While there is no direct evidence that Lt. Owen Baggett did in fact take down a Japanese fighter plane with a handgun, many believe it to be true. Regardless, this is a great story of a courageous man involving a legendary pistol.


After the end of World War II, Owen Baggett remained in the military eventually rising to the rank of colonel in the U.S. Air Force, which was his rank when he retired to San Antonio, Texas. In 2006, at 85 years old, Owen Baggett died in Texas, but he will always be remembered as the man who used a .45 to get a Zero.


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13 Responses to The M1911 Gets a Zero

J miller wrote:
November 17, 2011

According to accounts of this story elsewhere the zero pilot was near stall when he opened his canopy to take a closer look at Baggett. This is when Baggett fired.

denner F. wrote:
August 02, 2011

combined with its light weight, resulted in a very low stalling speed of well below 60 kn (110 km/h; 69 mph). According to the story it's very possible that curiosity killed the pilot.

Det. Gordon Martines wrote:
May 29, 2011

@Soldier, I couldn't agree more with you, except I think think this Pres. could give a hoot. I was the person responsible for getting the M1911A1 accepted for duty use for my beloved police department in Las Vegas, Nevada, back in 1981. Previously we had to use the 9mm cartridge in the S and W mod. 59 and I can't even begin to tell you the failures our department had with that cartridge, not in killing, but in stopping aggressive action and preventing injury to others. Bless the makers of the M1911A1 and the 45 cal ACP cartridge, I own 8. Just an old cop reflecting, Det. Gordon Martines,60 yoa, 36 yr police veteran and still going strong thanks to the M1911A1.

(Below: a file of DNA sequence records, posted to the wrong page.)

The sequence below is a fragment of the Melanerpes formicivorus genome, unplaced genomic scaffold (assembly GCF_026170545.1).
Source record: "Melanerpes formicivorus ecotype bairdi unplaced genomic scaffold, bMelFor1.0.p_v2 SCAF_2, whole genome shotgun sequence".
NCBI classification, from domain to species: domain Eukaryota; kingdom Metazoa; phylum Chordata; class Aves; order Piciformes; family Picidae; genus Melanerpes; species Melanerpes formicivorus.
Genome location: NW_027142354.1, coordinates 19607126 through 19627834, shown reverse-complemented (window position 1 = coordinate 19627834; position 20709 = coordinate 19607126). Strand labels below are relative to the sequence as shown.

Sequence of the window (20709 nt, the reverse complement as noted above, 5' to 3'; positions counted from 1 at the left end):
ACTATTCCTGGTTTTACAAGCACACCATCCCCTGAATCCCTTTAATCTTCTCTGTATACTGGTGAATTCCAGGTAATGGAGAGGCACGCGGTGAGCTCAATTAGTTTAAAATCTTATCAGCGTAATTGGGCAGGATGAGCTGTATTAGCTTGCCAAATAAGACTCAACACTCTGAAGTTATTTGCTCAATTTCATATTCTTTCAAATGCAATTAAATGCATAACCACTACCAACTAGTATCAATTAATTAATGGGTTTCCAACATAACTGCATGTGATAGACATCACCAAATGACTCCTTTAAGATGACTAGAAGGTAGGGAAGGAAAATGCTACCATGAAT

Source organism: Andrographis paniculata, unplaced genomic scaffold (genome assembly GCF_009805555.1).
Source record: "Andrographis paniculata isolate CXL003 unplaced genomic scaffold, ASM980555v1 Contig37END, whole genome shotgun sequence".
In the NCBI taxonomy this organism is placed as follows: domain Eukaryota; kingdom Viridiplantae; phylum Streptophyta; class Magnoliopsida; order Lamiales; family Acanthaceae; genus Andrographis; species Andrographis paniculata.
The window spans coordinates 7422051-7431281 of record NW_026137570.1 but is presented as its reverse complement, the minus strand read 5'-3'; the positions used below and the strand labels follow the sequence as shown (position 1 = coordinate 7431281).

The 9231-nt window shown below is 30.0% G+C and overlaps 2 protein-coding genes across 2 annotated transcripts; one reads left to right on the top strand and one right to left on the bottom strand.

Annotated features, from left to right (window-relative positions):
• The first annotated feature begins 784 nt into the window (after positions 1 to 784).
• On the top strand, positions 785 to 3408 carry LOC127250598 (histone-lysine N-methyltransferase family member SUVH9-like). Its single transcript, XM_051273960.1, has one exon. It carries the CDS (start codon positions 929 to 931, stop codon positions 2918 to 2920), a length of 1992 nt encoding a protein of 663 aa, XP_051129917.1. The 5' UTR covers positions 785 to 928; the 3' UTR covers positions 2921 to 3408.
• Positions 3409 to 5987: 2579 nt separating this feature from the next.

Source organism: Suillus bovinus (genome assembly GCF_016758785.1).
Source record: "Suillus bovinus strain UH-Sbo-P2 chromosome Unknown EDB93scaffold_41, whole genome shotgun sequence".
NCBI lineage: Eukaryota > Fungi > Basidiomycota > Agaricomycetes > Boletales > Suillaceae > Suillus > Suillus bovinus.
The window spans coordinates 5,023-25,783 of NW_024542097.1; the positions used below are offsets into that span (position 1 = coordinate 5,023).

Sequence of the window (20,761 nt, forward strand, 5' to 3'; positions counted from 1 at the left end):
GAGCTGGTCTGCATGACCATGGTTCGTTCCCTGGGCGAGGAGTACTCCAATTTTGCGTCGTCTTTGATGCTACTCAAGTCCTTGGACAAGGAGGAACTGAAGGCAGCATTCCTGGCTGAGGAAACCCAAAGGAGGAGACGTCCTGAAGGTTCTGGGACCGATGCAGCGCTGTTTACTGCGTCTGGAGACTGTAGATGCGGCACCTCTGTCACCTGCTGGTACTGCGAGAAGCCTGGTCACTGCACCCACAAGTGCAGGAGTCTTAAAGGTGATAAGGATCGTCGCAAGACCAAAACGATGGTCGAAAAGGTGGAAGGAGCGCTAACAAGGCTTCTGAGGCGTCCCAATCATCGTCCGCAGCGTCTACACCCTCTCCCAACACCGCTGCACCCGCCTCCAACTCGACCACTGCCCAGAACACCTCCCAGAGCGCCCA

Soldier wrote:
April 11, 2011

legends about the power, accuracy and reliability of Browning’s masterpiece, What have we done? the 45 ACP is a great ammo, so what nut was paid off and went to a over sea's CO. for a 9mm gun with no take down power? If not a 1911 then a our Soldiers need a great 45 acp not a 9mm, and as a soldier I know the power of the two! and the 9mm is not what our Soldiers need as a side arm! now why are we sending our money to a CO over sea's to make guns for our Soldiers at a time our great gun makers our out of work? They need better and so do US gun makers! I would like every one that cares to call the white house and ask why? But I'm just a retired Soldier that knows our soldiers need better!